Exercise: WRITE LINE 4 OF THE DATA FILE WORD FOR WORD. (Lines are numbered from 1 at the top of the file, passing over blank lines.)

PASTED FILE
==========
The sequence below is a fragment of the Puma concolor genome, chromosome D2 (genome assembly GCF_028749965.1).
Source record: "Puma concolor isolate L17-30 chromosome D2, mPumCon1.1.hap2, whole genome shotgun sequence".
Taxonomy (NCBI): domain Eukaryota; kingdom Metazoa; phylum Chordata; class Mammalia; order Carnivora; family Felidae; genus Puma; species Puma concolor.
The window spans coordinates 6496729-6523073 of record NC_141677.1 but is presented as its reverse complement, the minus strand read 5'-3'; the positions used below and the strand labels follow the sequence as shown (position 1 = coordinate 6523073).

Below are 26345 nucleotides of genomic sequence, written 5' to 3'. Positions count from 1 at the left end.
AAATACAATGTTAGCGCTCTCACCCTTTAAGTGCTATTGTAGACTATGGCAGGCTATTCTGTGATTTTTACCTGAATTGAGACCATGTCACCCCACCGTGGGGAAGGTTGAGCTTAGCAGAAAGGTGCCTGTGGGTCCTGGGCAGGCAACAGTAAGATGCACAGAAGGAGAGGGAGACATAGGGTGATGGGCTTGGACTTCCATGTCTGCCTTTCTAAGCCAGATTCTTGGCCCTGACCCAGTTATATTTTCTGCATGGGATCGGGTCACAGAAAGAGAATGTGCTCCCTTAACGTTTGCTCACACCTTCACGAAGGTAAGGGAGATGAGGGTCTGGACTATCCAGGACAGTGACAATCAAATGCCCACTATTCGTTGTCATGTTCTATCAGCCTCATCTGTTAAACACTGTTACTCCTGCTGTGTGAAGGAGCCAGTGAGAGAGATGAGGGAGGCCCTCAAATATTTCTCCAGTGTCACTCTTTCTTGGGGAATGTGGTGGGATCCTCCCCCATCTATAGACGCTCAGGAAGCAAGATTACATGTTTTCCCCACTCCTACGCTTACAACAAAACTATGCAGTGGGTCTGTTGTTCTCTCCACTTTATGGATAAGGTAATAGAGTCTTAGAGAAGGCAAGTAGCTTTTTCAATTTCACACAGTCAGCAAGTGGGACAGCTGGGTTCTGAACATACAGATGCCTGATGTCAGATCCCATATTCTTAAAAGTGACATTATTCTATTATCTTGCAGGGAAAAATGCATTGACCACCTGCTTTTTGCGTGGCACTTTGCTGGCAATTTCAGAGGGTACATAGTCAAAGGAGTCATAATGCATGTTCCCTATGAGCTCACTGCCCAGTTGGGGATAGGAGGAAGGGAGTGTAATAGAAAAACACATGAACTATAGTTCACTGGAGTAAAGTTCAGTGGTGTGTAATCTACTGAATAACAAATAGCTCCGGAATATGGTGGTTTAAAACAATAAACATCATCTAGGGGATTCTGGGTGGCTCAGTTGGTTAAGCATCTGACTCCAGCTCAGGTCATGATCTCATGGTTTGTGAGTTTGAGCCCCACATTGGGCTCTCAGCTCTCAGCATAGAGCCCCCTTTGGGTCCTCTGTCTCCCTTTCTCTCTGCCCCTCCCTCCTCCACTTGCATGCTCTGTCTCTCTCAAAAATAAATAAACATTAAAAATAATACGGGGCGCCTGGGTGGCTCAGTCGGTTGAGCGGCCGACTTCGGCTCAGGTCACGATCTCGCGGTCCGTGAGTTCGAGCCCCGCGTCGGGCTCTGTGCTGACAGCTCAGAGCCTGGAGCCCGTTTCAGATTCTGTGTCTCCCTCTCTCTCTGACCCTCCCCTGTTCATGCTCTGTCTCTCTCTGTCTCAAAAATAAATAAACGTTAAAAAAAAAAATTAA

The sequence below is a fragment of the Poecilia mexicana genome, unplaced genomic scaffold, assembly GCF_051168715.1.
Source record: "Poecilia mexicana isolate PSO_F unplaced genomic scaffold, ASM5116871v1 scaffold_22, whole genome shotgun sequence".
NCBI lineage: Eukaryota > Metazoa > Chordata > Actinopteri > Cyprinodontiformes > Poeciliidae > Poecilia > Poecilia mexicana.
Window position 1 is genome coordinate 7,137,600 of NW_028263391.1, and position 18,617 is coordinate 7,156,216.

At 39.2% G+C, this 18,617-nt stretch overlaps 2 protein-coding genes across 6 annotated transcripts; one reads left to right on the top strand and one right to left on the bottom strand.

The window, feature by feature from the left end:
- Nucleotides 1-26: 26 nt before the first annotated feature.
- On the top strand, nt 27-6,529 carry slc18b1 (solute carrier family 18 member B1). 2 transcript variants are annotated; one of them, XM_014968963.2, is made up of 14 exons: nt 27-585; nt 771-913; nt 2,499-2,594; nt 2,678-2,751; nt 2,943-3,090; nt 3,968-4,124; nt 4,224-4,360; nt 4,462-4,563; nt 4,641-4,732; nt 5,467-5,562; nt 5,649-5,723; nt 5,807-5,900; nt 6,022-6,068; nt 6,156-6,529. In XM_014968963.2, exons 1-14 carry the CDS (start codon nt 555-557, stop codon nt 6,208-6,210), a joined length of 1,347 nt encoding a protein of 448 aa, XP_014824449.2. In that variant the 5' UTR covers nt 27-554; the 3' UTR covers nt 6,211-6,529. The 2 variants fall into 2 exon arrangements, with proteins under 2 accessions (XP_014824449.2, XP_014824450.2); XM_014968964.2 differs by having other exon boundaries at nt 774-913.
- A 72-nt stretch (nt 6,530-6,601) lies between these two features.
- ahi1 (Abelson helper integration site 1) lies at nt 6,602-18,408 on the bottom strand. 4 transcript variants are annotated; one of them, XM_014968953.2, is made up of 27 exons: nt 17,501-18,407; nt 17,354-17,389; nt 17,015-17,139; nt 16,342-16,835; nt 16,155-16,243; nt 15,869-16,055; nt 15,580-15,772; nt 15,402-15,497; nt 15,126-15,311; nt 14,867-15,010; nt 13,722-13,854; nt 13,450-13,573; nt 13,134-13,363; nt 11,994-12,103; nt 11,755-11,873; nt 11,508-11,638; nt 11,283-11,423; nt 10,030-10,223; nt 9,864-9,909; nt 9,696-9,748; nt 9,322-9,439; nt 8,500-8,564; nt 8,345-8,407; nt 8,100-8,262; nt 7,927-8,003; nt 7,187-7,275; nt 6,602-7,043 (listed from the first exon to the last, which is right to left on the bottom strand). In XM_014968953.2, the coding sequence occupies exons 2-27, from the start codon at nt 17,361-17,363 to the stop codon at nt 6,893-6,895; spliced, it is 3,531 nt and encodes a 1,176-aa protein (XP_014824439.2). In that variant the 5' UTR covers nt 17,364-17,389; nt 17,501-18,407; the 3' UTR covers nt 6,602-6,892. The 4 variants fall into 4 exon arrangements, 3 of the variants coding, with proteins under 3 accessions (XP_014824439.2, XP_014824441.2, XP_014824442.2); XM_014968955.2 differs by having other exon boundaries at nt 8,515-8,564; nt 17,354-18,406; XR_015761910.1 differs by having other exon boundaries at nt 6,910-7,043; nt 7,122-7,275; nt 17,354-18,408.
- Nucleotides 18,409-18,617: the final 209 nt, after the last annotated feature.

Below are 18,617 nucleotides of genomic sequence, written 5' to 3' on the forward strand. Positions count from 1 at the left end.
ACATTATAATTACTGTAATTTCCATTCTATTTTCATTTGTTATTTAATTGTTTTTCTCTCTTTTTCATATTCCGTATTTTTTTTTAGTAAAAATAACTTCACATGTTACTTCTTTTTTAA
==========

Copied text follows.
The window spans coordinates 6496729-6523073 of record NC_141677.1 but is presented as its reverse complement, the minus strand read 5'-3'; the positions used below and the strand labels follow the sequence as shown (position 1 = coordinate 6523073).